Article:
aggregate into the state versus using local products.                                                                           
MR. MACKINNON said it would depend  on the location of the paving                                                               
project. It  is not  difficult to  ship aggregate  into Southeast                                                               
Alaska  from the  Puget Sound  area. Asphalt  in the  Interior is                                                               
from that area.  He said DOTPF could look at  the cost benefit of                                                               
using different asphalt mixes and part aggregate.                                                                               
CHAIR COWDERY presented  a committee substitute (CS)  for SB 106,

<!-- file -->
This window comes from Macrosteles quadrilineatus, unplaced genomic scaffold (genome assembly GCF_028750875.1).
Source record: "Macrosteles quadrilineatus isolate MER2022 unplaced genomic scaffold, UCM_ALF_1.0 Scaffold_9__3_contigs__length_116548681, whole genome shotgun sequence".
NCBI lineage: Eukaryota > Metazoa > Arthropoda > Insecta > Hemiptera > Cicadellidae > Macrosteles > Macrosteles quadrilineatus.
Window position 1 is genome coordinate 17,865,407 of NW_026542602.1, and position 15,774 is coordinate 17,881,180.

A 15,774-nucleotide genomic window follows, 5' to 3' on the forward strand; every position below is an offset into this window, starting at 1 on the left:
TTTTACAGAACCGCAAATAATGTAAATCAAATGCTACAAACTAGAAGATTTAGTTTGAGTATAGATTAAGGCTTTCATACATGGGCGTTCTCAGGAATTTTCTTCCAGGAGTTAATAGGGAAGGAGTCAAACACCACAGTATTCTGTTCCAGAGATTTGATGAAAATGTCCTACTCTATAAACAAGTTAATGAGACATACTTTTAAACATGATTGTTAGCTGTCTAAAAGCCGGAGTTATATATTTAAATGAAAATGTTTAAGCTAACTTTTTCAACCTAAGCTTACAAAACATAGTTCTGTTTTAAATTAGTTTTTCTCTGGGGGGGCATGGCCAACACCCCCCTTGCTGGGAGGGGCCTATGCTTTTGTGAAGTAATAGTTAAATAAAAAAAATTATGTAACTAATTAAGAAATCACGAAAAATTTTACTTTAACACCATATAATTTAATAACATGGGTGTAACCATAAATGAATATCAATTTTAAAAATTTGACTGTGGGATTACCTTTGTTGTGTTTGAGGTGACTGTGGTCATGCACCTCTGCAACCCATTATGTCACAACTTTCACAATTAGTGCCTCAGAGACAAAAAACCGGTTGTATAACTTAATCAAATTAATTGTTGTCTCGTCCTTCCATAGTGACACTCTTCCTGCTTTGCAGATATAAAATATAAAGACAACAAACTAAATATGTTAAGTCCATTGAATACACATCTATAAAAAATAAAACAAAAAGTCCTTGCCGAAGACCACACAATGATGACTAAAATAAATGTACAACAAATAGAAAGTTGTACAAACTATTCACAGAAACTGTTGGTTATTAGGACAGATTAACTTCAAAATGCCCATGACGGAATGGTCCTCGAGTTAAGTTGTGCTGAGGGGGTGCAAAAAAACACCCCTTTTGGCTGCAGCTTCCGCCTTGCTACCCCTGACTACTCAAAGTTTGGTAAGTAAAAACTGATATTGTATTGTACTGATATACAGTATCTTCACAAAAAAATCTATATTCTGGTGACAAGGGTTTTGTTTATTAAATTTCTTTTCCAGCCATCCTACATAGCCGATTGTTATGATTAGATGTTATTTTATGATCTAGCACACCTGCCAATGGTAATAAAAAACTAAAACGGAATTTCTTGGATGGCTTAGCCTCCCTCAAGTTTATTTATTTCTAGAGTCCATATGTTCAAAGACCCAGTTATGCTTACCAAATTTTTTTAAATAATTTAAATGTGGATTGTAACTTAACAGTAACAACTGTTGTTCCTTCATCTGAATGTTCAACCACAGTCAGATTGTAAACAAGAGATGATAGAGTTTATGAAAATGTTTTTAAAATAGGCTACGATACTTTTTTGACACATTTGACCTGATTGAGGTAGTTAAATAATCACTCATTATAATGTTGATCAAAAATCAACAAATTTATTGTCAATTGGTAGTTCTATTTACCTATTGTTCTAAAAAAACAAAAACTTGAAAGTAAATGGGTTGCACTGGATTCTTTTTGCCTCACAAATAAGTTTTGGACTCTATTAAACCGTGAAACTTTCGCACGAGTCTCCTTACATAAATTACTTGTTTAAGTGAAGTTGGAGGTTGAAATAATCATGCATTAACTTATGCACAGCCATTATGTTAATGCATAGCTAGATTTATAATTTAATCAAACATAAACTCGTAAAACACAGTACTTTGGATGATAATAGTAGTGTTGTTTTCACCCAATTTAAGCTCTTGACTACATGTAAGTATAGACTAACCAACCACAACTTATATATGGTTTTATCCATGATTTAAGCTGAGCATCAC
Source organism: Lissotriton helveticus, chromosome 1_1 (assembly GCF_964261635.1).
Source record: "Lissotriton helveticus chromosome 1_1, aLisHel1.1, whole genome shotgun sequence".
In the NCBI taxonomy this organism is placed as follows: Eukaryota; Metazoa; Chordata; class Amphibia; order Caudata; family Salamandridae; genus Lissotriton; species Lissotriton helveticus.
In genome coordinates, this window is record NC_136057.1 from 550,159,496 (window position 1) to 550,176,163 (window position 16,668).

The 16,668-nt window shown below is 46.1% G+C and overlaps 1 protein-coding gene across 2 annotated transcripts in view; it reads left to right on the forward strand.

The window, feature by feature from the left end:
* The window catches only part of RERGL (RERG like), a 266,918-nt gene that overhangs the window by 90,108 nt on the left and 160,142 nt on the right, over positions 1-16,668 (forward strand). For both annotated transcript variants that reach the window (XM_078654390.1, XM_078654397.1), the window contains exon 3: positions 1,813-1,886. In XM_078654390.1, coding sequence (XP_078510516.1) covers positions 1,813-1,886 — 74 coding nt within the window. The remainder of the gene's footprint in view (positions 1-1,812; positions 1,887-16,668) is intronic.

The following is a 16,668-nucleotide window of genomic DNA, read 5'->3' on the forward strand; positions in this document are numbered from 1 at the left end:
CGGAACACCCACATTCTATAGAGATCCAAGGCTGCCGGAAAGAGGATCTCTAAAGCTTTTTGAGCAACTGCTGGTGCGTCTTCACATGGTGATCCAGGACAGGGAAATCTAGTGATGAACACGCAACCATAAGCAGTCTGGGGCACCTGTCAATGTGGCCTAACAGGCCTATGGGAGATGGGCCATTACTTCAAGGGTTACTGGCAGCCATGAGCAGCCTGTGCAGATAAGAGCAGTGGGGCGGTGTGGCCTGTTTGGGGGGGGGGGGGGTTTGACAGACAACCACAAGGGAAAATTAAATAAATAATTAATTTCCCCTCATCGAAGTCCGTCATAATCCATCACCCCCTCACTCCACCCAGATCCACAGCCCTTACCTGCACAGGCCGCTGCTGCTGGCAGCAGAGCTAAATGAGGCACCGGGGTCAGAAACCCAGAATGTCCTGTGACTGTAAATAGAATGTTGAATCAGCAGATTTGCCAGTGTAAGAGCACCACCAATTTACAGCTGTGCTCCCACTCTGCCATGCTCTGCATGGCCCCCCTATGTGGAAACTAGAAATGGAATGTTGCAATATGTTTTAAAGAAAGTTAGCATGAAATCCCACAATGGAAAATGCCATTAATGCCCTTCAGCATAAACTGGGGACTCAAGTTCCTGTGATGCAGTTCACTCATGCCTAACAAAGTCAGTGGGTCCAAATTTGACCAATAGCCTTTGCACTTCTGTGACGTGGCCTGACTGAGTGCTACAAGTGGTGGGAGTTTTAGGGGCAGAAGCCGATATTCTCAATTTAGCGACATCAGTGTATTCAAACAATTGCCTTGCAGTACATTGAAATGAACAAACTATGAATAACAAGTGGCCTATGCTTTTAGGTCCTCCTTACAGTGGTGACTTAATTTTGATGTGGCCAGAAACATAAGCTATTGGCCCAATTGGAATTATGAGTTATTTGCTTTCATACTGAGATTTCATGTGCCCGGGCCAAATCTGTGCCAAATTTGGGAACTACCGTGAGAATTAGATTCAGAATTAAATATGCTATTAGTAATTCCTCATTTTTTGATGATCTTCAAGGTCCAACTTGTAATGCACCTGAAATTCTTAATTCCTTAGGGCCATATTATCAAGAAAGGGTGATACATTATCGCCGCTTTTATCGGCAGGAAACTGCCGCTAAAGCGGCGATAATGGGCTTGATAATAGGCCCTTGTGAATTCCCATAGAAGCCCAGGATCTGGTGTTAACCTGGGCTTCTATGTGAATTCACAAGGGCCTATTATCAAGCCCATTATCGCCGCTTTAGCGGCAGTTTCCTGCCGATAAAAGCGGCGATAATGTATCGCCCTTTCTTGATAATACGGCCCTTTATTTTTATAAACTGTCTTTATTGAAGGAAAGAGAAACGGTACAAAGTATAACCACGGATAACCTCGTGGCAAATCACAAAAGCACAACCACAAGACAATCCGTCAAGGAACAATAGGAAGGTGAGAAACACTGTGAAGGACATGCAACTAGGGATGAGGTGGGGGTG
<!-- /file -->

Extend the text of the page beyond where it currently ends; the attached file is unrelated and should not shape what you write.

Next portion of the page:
version H.                                                                                                                      
SENATOR  WAGONER  moved  to  adopt version  H  as  the  committee                                                               
substitute. Without objection, the motion carried.                                                                              
MR. MACKINNON  explained the  difference between  the CS  and the                                                               
original  bill is  a  fine increase  for  violating the  seasonal                                                               
restriction on studded tires.                                                                                                   
SENATOR OLSON  asked if the  fee would  be collected at  the time                                                               
the studs are inserted into the tire.                                                                                           
MR. MACKINNON said that is correct.                                                                                             
SENATOR OLSON said  companies would have an  inventory of studded                                                               
tires that they have paid the fee for.